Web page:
* Northern Territory to remove restrictions from Friday
* No new cornavirus cases in NT for three weeks
* NT first state, territory to detail economic restart
* Restaurants and pubs to reopen from May 15
* All remaining curbs removed on June 5 (Recasts with Northern Territory restrictions to be lifted)
By Colin Packham
SYDNEY, April 30 (Reuters) - Australia's remote Northern Territory will lift all social distancing restrictions by June as it has recorded no cases of coronavirus for three weeks -- the first state or territory in Australia to detail how it plans to restart its local economy.
Restrictions will be lifted in three phases, Chief Minister Michael Gunner said on Thursday.
Social gathering limitations for non-contact sport, weddings and funerals will be lifted on Friday. Restrictions on restaurants and pubs will be eased in mid-May and all remaining restrictions removed on June 5.
"May 15 date night, June 5 Sunday sesh (pub session)," Gunner told reporters in Darwin, capital of the territory, which has a reputation for heavy drinking and the highest alcohol consumption per person in Australia.
Gunner said the Northern Territory was easing restrictions after recording no new cases of coronavirus for three weeks.
"Being the safest in the nation means being the first in the nation to get back on track," Gunner said earlier in a speech announcing the easings of restrictions.
"Back to business, back to work, back to enjoying the great Territory lifestyle."
The sparsely populated outback Northern Territory has recorded only 28 cases of coronavirus, with all but three now recovered.
Australia has imposed strict social distancing restrictions since April that have slowed the rate of new infections to around 1% a day, compared to 25% a month ago.
Several states have begun easing restrictions, though they have not detailed a timetable when all curbs will be lifted.
From Friday, locals in the Northern Territory will be permitted to begin non-contact outdoor sports as long as they can keep 1.5 metres (5 feet) apart. Outdoor weddings and funerals, which have been curtailed to no more than 10 guests, will also be free from limits, Gunner said.
Gunner said from May 15, restaurants and cafes will be allowed to reopen, though the number of customers will be limited and no patron can remain for more than two hours.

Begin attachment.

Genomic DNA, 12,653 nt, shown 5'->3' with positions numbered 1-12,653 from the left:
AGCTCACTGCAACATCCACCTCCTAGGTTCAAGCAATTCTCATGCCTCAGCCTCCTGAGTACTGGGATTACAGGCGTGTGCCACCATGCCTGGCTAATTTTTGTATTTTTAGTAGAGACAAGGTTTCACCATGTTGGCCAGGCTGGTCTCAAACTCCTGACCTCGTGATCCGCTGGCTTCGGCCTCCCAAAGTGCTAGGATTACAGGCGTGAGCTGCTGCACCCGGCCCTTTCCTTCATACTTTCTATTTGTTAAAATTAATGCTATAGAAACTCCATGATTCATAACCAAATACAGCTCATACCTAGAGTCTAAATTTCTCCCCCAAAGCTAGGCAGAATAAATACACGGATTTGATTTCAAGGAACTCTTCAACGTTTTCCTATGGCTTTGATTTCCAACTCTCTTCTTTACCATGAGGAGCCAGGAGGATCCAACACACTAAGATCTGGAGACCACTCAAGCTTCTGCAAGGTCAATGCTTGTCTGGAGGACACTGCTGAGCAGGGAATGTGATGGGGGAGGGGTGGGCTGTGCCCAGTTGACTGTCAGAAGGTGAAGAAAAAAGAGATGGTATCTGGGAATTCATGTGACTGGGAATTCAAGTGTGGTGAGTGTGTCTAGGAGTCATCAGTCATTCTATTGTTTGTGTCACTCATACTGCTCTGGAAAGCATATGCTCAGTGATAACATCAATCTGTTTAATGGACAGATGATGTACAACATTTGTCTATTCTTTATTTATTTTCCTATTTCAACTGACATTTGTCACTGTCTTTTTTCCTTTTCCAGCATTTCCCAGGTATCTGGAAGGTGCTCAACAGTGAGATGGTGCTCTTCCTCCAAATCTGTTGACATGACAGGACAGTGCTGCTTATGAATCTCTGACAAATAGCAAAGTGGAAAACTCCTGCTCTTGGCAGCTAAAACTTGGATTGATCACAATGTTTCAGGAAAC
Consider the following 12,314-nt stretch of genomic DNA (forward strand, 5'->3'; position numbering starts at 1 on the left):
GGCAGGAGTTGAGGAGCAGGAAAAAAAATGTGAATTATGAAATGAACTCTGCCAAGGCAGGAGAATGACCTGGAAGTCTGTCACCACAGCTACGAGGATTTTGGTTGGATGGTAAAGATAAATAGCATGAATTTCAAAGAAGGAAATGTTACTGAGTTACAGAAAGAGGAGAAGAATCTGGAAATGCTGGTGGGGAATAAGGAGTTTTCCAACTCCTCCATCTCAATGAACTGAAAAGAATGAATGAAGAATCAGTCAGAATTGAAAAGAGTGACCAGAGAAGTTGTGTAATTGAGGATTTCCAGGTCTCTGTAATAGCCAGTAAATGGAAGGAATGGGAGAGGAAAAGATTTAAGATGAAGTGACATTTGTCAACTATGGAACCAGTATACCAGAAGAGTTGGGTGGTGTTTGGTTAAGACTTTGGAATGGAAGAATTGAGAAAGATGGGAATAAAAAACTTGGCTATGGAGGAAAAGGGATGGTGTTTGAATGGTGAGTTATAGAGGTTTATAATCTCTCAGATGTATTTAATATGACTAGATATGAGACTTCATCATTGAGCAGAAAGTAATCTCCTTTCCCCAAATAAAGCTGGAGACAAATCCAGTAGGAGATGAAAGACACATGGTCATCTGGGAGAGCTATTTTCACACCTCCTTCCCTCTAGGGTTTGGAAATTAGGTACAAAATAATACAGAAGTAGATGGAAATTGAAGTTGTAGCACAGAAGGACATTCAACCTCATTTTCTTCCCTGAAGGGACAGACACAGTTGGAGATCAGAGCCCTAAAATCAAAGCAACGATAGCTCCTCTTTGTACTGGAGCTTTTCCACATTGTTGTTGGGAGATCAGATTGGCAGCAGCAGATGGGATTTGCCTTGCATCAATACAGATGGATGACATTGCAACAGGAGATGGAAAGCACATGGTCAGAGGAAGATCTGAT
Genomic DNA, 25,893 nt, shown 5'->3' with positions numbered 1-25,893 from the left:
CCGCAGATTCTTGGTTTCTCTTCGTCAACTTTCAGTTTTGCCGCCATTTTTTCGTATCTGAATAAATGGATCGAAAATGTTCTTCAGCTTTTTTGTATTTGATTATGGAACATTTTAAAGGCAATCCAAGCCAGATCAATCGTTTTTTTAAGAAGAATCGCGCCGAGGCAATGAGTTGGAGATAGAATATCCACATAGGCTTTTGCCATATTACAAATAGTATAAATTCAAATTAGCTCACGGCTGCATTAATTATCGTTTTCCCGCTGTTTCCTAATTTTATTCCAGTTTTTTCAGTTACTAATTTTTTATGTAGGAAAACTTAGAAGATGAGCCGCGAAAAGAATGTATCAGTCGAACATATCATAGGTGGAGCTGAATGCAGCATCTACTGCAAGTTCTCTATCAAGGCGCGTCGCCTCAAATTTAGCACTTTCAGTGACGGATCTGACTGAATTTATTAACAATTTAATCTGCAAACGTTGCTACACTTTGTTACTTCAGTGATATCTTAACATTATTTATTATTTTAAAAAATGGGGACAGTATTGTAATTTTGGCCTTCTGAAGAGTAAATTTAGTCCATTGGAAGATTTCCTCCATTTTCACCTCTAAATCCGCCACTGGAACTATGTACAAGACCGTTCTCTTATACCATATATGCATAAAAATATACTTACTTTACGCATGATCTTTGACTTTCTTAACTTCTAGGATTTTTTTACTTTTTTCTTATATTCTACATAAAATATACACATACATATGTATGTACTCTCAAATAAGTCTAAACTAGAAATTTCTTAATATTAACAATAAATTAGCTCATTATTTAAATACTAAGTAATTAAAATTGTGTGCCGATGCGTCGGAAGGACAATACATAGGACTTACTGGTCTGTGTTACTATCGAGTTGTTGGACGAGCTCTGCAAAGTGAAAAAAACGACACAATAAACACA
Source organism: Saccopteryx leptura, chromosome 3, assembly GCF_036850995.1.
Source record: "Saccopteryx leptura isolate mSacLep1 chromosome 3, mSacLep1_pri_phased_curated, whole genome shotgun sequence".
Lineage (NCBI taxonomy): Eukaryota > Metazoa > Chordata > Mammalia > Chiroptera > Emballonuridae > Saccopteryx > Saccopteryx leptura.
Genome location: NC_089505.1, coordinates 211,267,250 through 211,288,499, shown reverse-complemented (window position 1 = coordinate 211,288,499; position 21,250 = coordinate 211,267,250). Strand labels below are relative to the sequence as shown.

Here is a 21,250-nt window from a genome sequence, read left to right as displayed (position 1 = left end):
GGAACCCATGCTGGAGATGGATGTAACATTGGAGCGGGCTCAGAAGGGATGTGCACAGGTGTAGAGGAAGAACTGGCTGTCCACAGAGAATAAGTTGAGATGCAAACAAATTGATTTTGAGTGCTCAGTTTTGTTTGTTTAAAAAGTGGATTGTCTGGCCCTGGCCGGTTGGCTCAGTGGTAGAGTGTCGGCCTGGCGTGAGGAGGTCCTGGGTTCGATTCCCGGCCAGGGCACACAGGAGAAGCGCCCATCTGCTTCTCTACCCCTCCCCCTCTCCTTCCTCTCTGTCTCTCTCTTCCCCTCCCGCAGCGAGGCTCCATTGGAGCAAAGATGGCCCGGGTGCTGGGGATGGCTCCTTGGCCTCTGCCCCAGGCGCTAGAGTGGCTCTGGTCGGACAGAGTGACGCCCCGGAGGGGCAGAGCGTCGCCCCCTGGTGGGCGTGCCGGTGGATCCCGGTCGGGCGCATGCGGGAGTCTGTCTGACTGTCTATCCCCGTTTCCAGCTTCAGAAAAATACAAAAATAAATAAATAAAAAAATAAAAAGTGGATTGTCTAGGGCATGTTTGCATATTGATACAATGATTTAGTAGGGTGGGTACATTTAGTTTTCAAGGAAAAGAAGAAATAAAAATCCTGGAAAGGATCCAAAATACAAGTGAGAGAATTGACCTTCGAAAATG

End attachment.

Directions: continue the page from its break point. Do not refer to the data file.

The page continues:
Any pub that reopens on May 15 must serve food, Gunner said.
Finally, all restrictions will be removed on June 5, which will also allow cinemas and nightclubs to reopen.
The decision of the Northern Territory will add pressure on other Australian states to follow suit.
In Australia's most populous state New South Wales (NSW), which has almost half the national coronavirus cases, some social gathering restrictions will ease on Friday, while beaches like Sydney's famous Bondi, have been reopened.
With NSW reporting just two new coronavirus cases on Thursday, NSW Premier Gladys Berejiklian is under growing pressure to accelerate the easing of curbs.
But she has urged locals to remain patient, highlighting an outbreak in an aged care facility in the west of Sydney where 12 people have died.
Australia has reported about 6,700 cases of coronavirus and 91 deaths, significantly below the number of infections and deaths reported in the United States, Britain and Europe.
The national government attributes its success in fighting coronavirus to the closure of external and internal borders, strict social distancing restrictions and widespread testing.
Nearly all of Australia's coronavirus fatalities have come in clusters.
A coronavirus cluster in the island state of Tasmania, which has killed 10 people, is likely to have originated from the Ruby Princess cruise ship, state premier Peter Gutwein told reporters on Thursday.
The Ruby Princess, owned by a unit of Carnival Corp, the world’s largest cruise operator, is Australia's largest source of coronavirus infections.
Some 2,700 passengers were allowed to leave the ship when it docked in Sydney on March 19, despite several passengers showing symptoms of COVID-19.
Hundreds of passengers subsequently tested positive for the disease after disembarking and travelling home across the country, spreading the virus.
Reporting by Colin Packham; Editing by Lincoln Feast and Michael Perry